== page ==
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Published on 22.09.17 in Vol 3, No 1 (2017): CHC Issue

Preprints (earlier versions) of this paper are available at http://preprints.jmir.org/preprint/8462, first published Jul 13, 2017.

This paper is in the following e-collection/theme issue:

    Abstract

    E-motivate: Development of an App To Improve African Americans’ Screening Colonoscopy Rates

    Corresponding Author:

    Sarah Miller

    Icahn School of Medicine at Mount Sinai

    1468 Madison Avenue

    New York, NY,

    United States

    Phone: 12122415090

    Email:


    ABSTRACT

    Background: Colorectal cancer (CRC) is the third leading cause of death due to cancer in the United States. Compared to other racial/ethnic groups, African Americans have the highest CRC morbidity and mortality rates. Despite the proven efficacy of CRC screening, more than one-third of African Americans have not received a colonoscopy screening within the recommended time frame (one colonoscopy per ten years). It is critical to improve this group’s colonoscopy screening uptake to reduce the burden of CRC among African Americans.

    Objective: The primary goal was to develop a tablet app, e-motivate, which incorporates motivational interviewing principles to increase African Americans’ colonoscopy screening uptake. Two-step field testing was conducted to examine the app’s efficacy.

    Methods: Participants (N=40) were African American primary care patients over the age of 50 (recommended age to begin screening for CRC). Immediately after receiving a colonoscopy screening referral, patients field-tested e-motivate in the primary care office, which took approximately 20 minutes. For Field Test 1, 20 participants used the app and engaged in a think-aloud exercise to assess the intervention’s feasibility. The feedback from Field Test 1 was used to modify the app. Field test procedures were repeated on an additional 20 participants to confirm feasibility. The feedback from the Field Test 2 was used to further modify the app.

    Results: In Field Test 1, descriptive statistics were run to determine the usability and acceptability of the app. The mean overall score on the System Usability Scale of 86.62 (possible range from 0 to 100) indicates high usability. The mean score on the Acceptability E-Scale of 4.8 (possible range from 1 to 5) indicates high acceptability of the app. Qualitative thematic analysis revealed that participants found the e-motivate 1.0 app to be user-friendly and helpful. Some participants reported difficulty with certain app functions (e.g., using a slider icon). The participants’ suggestions were used to guide the development of the e-motivate app 2.0. Field Test 2 is ongoing and results will be reported in the final poster presentation. Iterations to follow will be based on patient feedback.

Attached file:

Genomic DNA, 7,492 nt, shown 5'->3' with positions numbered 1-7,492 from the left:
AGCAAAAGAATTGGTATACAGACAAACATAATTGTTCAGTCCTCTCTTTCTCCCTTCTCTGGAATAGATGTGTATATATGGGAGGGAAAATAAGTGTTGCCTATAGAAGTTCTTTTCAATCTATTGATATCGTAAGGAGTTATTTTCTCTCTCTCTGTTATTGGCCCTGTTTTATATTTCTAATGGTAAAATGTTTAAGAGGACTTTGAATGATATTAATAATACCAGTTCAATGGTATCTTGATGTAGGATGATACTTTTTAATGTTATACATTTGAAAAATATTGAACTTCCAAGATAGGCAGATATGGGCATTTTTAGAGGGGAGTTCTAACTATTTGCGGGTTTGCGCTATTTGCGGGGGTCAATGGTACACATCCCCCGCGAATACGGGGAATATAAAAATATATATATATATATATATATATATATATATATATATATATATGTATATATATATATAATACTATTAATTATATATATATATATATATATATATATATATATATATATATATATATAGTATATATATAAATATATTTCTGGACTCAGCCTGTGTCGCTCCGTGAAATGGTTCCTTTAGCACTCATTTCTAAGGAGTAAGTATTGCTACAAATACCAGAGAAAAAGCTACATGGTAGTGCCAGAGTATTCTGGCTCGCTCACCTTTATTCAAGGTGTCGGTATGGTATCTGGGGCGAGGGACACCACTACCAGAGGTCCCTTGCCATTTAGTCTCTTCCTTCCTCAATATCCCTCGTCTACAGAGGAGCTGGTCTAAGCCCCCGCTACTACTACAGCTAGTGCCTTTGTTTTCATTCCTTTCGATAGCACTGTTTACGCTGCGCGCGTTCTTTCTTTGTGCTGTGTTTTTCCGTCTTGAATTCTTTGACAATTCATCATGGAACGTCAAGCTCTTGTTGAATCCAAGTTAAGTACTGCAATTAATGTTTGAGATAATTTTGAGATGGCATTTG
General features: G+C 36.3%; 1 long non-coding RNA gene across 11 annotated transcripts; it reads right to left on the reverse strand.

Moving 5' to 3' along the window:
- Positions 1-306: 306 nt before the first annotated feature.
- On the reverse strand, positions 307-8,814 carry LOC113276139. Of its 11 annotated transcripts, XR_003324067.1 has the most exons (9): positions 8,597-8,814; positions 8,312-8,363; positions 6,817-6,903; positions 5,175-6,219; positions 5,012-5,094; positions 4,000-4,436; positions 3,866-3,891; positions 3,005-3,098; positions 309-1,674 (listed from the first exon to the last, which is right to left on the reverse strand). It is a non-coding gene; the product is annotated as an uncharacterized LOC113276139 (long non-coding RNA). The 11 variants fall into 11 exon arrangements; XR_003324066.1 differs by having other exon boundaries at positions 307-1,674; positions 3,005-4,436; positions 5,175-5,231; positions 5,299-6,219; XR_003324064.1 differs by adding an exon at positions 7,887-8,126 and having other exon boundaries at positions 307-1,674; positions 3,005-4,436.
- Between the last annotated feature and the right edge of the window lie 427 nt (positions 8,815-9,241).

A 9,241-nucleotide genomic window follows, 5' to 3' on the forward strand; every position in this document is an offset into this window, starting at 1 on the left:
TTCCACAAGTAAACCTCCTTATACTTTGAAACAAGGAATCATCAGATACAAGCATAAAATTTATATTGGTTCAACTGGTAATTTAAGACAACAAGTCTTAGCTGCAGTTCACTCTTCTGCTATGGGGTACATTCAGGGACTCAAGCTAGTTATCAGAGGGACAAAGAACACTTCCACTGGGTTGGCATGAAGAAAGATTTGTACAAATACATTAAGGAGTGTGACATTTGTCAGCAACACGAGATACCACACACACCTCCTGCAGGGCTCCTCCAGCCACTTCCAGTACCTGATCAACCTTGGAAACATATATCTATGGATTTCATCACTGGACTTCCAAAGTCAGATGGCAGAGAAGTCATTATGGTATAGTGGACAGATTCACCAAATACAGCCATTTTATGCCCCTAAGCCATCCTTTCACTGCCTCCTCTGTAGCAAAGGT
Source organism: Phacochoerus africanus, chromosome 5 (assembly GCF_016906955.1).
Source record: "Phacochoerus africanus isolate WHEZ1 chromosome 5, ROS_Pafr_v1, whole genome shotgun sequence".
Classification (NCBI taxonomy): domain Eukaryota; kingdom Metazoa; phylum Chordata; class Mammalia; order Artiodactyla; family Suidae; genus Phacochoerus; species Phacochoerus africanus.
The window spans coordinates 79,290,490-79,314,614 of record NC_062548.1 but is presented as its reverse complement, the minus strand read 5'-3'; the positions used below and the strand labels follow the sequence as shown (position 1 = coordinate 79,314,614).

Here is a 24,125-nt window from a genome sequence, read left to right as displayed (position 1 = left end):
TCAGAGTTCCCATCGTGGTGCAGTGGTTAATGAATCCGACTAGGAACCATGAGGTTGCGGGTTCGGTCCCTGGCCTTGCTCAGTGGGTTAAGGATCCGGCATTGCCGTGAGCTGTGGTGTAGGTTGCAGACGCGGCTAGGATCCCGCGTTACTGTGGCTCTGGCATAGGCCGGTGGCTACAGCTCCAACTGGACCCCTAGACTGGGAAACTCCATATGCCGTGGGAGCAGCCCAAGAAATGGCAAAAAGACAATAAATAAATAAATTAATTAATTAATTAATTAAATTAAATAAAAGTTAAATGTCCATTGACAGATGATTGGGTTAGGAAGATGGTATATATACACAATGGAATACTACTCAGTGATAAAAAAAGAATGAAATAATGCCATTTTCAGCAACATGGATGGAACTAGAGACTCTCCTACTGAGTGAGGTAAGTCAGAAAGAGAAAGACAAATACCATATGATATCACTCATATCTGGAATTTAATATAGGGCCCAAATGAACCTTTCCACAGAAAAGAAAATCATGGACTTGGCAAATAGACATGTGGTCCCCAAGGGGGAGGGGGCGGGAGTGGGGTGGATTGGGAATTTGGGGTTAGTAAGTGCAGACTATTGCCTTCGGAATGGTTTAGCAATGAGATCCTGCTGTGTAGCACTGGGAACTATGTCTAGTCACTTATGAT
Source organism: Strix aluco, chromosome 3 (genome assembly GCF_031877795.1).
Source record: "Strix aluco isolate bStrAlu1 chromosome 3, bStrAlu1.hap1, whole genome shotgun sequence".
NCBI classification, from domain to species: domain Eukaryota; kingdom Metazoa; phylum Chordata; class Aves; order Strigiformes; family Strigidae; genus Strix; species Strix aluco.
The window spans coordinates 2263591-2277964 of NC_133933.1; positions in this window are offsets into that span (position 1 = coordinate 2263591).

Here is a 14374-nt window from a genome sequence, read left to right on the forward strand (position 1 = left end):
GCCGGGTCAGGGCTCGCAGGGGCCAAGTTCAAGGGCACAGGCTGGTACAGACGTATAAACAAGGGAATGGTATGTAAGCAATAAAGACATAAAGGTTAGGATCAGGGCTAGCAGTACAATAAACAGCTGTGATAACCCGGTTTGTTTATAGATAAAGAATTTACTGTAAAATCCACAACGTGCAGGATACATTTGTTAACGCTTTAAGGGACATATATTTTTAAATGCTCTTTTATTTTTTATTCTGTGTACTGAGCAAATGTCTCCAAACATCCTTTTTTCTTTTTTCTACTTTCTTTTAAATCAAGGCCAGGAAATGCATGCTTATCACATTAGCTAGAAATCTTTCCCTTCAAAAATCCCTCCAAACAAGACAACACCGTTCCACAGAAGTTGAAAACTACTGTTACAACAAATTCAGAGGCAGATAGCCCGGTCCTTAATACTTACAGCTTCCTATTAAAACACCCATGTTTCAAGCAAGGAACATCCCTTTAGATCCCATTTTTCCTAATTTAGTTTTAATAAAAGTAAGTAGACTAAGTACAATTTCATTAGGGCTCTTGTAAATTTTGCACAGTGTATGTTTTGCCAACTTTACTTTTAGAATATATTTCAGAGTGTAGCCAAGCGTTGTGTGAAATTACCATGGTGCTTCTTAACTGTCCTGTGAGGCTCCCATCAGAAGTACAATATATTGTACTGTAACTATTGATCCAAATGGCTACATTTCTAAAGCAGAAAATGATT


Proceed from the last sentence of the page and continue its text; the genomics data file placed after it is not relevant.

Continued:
Conclusions: The two-step field test approach focused on user-centered design and directly informed the development of a user-friendly, patient-driven app with optimal user satisfaction and engagement to help improve screening colonoscopy uptake in African Americans. The next critical step in the app’s development is to test the efficacy of e-motivate in a randomized clinical trial. If the app is successful in the RCT there is a strong case for integrating e-motivate into standard clinical practices with the ultimate goal of reducing the preventable and unequal burden of CRC among African Americans. In the future, the digital prescribing platform RxUniverse, an efficient program which enables physicians to “prescribe” evidence-based mobile health applications to a large population of patients, can be used to bulk prescribe e-motivate.

    Trial Registration: Improving Colonoscopy Screening Uptake to Reduce the Burden of CRC Among African Americans

    iproc 2017;3(1):e45

    doi:10.2196/iproc.8462

    KEYWORDS


    Figure 1. Screenshot from the E-Motivate App Interface.
    View this figure
    Figure 2. Screenshot from the E-Motivate App Interface.
    View this figure

    Multimedia Appendix 1

    Full poster.

    PDF File (Adobe PDF File), 6MB

    Edited by T Hale; This is a non–peer-reviewed article. submitted 13.07.17; accepted 24.08.17; published 22.09.17

    ©Sarah Miller, Ashish Atreja, Farah Fasihuddin, Karthik Ramireddy, Rivelle Zlatopolsky, Allyssa Deorocki, Neda Hassanzadeh, Ariana Farahani, Sameed Lodhi, Emamuzo Otobo, Jason Rogers, Lina Jandorf. Originally published in Iproceedings (http://www.iproc.org), 22.09.2017.

    This is an open-access article distributed under the terms of the Creative Commons Attribution License (https://creativecommons.org/licenses/by/4.0/), which permits unrestricted use, distribution, and reproduction in any medium, provided the original work, first published in Iproceedings, is properly cited. The complete bibliographic information, a link to the original publication on http://www.iproc.org/, as well as this copyright and license information must be included.